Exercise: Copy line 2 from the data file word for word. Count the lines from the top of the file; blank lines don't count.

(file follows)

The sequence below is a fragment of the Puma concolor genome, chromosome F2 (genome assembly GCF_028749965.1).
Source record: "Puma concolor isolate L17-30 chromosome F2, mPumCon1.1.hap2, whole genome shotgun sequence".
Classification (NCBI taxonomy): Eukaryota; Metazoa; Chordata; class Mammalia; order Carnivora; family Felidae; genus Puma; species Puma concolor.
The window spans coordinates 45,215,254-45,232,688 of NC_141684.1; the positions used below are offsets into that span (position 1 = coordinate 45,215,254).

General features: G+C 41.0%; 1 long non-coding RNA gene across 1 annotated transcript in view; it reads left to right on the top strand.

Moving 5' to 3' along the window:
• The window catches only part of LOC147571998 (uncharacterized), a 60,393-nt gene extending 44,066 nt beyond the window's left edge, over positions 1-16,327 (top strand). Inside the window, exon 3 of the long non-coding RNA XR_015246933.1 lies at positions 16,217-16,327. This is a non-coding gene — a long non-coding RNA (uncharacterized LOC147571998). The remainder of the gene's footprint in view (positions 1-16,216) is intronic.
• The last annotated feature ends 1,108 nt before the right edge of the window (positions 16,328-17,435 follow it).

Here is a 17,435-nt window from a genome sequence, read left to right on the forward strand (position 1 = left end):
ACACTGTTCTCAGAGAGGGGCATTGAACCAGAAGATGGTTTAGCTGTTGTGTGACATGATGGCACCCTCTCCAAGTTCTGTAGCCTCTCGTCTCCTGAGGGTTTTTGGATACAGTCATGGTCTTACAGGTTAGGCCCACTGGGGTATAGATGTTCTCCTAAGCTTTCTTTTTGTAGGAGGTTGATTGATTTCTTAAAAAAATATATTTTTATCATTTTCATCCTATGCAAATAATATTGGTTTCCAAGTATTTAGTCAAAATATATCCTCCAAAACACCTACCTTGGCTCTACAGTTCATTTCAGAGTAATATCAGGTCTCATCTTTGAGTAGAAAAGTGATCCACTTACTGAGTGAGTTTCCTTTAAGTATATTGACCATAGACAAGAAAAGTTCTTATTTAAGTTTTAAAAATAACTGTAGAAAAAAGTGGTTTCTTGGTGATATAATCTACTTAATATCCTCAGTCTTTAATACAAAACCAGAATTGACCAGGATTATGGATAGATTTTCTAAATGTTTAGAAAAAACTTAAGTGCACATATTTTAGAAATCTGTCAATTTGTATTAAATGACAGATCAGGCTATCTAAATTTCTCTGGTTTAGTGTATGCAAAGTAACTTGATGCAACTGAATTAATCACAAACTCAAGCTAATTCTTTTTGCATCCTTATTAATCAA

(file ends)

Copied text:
Source record: "Puma concolor isolate L17-30 chromosome F2, mPumCon1.1.hap2, whole genome shotgun sequence".